A seagull on Brighton beach (Credit: Abbesses, Getty Images)

A musical performance is to use recordings of seagulls to try and persuade audiences to see the beauty in the much-maligned birds.

Queen Canute will premiere at the Contemporary Music Festival 2019, which is taking place at the University of Plymouth from 22 – 24 February 2019.

The piece has been created by Nuria Bonet Filella, an Associate Lecturer and researcher in the University’s Interdisciplinary Centre for Computer Music Research (ICCMR). The composer hopes it will help those who hear it look beyond the birds’ reputation for scavenging behaviour and harsh calls, showing off the beauty of seagull song and the ways it can change over the course of a year.

Her research frequently takes nature as its inspiration, finding musical structures in the environment and even data around climate change, but Queen Canute is something of a first on many fronts.

Miss Bonet has spent many hours recording the birds on the waterfront in Plymouth, and will combine those recordings and observations with the sound of a clarinet to create a unique new duet.

She said:

“Living in a coastal city, seagulls are all around us and a part of our way of life. But what if you took a step back and listened for changes during the day, or to see if their song altered at different times of the year? That is what I hope my piece will do, as well as reminding people that seagulls are in fact beautiful birds and a species we should celebrate more often.

“From a musical perspective, there is not much done in terms of seagulls as composers have always tended to focus more on songbirds. So I also hope it will give my audience a different experience, and a new perspective on a sound that for many of them is an integral part of their daily lives.”

The sounds of Queen Canute

“Queen Canute is a piece for seagulls and clarinet. I cannot bring a live seagull into a concert hall, so I recorded many different sounds of seagulls around Plymouth and cut these together in three movements to accompany the clarinet. King Canute tried to control the waves and control nature. So I see myself as Queen Canute because I tried to control the seagulls and it just wasn’t happening. It’s a way of giving back all the sounds I heard in Plymouth while being a student here.”

– Nuria Bonet

Watch Nuria, a composer and PhD researcher at the University, discuss her upcoming performance of her research piece at the Contemporary Music Festival 2019. Listen to Queen Canute

Tony Whitehead, speaking for the RSPB in the South West, added:

“It’s great to hear of a work hoping to reveal the beauty of these often much maligned birds. Gulls do sometimes come into conflict with people in seaside towns, but many councils are now doing good work to try and reduce these conflicts in a way that doesn’t impact on the birds. Simple measures such as reducing street waste and encouraging people not to feed gulls are good approaches.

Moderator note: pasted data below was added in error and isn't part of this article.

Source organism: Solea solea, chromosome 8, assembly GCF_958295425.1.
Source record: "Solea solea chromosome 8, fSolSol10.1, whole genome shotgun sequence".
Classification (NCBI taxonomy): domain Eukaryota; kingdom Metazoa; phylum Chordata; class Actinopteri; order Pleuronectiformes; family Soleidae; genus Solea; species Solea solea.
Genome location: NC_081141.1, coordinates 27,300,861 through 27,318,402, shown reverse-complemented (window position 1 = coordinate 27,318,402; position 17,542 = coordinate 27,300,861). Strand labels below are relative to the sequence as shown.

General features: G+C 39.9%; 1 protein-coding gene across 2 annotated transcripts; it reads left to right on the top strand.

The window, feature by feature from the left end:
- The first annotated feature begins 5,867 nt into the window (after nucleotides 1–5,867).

"It’s worth remembering that, while the birds are doing well in towns the wild population along the coasts are not faring as well. It’s also worth remembering that for many, gulls are as much a part of the south west seaside experience as pasties and ice cream.”

The Contemporary Music Festival 2019 is organised by the University of Plymouth’s Arts Institute in partnership with the ICCMR.

With a theme of Multiverse, the 2019 edition is aimed at helping us understand how the mysteries of quantum science relate to daily reality, through musical interpretations of the quantum world. Now in its 14th year, this annual celebration of contemporary music has developed a national reputation for combining artistic creativity with scientific development.

Formerly known as the Peninsula Arts Contemporary Music Festival, the event is directed by Eduardo Reck Miranda, Professor in Computer Music at the University of Plymouth and Director of ICCMR.

Queen Canute will premiere as part of the festival’s Research Concert on Sunday 24 February.

Contemporary Music Festival Lampedusa

Contemporary Music Festival 2019: MULTIVERSE

MULTIVERSE is the theme of University of Plymouth Contemporary Music Festival (CMF) 2019, which celebrates the internationally renowned research combining music, engineering and the life sciences developed at the University of Plymouth’s Interdisciplinary Centre for Computer Music Research (ICCMR).

MULTIVERSE proposes a weekend of musical interpretations of the quantum world. 


Research Concert

The Research Concert will showcase research, new ideas and technologies developed by our ICCMR composers. Alexis Kirke plans to link the brain of two performers to a quantum computer in a piece called 'Entangled Brain', whilst Nuria Bonet's new composition, 'Queen Canute', will explore the intriguing world of seabird communication. 

Date: Sunday 24 February
Time: 14:30–16:00
Venue: The House
Free admission, booking advised

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Raft of the Medusa. Photo by Jonty Wilde and Studio Orta

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